by Tammy Goodson of CurlyChics

We are all familiar with the old saying, “good help is hard to find”. Finding a good stylist is no exception to this mantra, especially when you are dealing with natural hair. It takes an understanding, supportive, patient, and knowledgeable stylist to keep you and your natural fly and healthy! Once you’ve found this special person, you want to hold onto them. Not only is the stylist important but the salon facility itself.

1. Salon Environment
What is the overall mood of the salon? I want the salon to be an oasis. It should be inviting, warm, friendly, professional and of course, clean. I am not a fan of your boy, Lenny coming in with a full stock of jewelry, fish dinners and DVDs inside his coat. Don’t forget the pound cake for desert he has stashed in his trunk. Don’t get me wrong – never knock the hustle, however, there is a time and place for everything and FOR ME, I do not want to shop and eat while I am getting my hair done.

2. A Stylist Who Knows Her (or his) Stuff
I want my stylist to be a subject matter expert on hair. Is he or she familiar with your hair type? Does he or she recognize when your hair needs a trim or deep conditioning? He or she may not know everything or be a master in all areas, however, they should be striving to improve. There should be a comfort level with textured hair as well. If they do not know the answers to all of my questions, provide me with another resource. A professional does their homework.

3. Not a “Yes Man”
I want to be able to trust my stylist to do what is best for my hair, even if I don’t think its best. Just because I ask for purple hair, doesn’t mean the stylist should comply. I understand the concept of the customer always being right, however, if your stylist provides you with useful information and educates you about your hair, you are more likely to trust them when they tell you “no” and explain the reasons why.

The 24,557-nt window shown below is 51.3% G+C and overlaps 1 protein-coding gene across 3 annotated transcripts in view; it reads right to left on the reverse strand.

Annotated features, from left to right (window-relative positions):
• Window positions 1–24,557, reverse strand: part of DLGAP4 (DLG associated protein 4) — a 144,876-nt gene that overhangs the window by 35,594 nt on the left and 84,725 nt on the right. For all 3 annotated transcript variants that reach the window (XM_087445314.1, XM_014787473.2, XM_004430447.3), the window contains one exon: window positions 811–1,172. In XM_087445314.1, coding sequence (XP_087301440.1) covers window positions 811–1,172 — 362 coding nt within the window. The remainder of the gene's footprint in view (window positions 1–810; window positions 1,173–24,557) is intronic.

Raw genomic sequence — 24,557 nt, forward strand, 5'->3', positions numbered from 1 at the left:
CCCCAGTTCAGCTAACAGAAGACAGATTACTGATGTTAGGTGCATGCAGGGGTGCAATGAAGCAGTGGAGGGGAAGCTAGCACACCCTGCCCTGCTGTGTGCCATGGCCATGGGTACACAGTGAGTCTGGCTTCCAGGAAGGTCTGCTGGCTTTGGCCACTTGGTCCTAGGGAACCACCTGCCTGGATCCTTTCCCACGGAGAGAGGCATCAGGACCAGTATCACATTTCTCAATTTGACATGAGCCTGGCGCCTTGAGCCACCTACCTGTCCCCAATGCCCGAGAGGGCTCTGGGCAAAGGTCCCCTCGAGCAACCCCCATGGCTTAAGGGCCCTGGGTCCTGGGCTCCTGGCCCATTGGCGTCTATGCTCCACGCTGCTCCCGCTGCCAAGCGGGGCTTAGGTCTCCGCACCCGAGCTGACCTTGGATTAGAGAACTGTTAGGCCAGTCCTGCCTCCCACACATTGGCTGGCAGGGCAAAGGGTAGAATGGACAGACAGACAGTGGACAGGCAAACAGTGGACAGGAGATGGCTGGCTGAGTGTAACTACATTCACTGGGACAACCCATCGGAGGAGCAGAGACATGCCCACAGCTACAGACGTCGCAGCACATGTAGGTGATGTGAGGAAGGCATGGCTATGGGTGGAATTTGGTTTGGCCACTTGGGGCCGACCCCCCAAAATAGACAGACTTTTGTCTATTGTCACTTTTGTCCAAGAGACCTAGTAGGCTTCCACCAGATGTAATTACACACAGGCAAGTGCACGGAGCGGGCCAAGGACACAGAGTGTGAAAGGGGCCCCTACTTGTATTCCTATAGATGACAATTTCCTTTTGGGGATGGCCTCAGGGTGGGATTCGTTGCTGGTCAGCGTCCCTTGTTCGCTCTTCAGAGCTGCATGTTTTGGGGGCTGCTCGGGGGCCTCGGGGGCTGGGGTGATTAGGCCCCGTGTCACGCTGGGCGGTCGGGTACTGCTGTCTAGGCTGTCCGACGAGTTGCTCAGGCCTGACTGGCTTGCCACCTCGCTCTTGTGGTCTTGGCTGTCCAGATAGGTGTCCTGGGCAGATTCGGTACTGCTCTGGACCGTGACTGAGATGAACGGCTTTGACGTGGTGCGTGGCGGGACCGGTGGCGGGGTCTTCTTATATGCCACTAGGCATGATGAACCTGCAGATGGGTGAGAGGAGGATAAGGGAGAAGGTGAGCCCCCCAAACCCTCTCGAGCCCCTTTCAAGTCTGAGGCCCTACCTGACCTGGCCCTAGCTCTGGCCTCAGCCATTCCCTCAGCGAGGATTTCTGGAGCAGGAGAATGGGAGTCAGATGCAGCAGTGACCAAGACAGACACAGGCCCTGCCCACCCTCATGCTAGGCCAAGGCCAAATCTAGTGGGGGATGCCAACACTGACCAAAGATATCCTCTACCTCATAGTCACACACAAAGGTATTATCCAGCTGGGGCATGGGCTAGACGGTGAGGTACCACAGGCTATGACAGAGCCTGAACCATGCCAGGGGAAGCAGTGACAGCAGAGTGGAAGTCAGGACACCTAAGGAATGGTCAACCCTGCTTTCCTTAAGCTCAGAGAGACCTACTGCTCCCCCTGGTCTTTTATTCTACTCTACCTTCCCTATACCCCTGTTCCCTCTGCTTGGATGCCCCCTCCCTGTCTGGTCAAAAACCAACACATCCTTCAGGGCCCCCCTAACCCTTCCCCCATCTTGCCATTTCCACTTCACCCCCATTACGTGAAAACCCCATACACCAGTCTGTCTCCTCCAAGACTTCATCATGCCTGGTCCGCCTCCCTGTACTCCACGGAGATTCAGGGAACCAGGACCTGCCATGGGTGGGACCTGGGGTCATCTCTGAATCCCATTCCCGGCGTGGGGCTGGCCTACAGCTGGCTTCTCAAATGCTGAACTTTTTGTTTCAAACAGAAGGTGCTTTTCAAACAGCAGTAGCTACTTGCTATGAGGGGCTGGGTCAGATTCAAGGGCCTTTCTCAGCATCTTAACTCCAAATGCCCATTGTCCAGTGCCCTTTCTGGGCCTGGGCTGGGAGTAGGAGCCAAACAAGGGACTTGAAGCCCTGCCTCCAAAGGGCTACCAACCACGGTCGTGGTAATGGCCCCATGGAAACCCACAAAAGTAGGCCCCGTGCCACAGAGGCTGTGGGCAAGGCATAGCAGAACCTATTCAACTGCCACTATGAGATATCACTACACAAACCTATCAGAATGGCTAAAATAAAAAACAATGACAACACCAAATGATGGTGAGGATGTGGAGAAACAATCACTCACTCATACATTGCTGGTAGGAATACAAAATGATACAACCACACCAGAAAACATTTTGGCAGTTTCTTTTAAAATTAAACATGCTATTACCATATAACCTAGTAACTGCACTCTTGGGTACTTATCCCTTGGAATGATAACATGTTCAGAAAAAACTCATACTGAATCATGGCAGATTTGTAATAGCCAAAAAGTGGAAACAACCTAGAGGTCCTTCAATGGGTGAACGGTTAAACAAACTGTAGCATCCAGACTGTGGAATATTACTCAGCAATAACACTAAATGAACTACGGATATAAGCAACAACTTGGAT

4. Time Management
If you are like me, your time is limited. I am spread pretty thin with 2 children, a full time job and a home to maintain. When I make a 4:30 pm appointment at the salon, I would like to be serviced no later than 4:45, 5:00 at the latest. Some stylists will book 4 people in one 4:30 time slot. In my opinion, this is asking for trouble. Unless you have an assistant and are able to work it out, it is setting yourself up for failure. I understand that things happen which can throw off the schedule, but if this is something that happens consistently, this is not the salon for me.

5. Product Selection
What if you don’t like the products your stylist uses, but you like the way he or she does your hair? Is the stylist willing to allow you to bring in your own products? Some salons are “Concept Salons” and therefore, the stylists are only permitted to use certain products. If you are particular about what products you use in your hair, for example, you don’t use sulfate shampoos, this may be a deal breaker for you.

6. Personal Reference
Word of mouth is so powerful! When you see someone’s hair you admire, ask them who does their hair. This is the perfect opportunity to find out all of the things I mention above. This person will already know the ins and outs of the salon and can share their experiences with you.
*Also consider a consultation with the stylist. This way you see them in action.

Sharing hairstories and life experiences from a curl’s perspective. Find Tammy at her blog, Curlychics, on Twitter, and Facebook.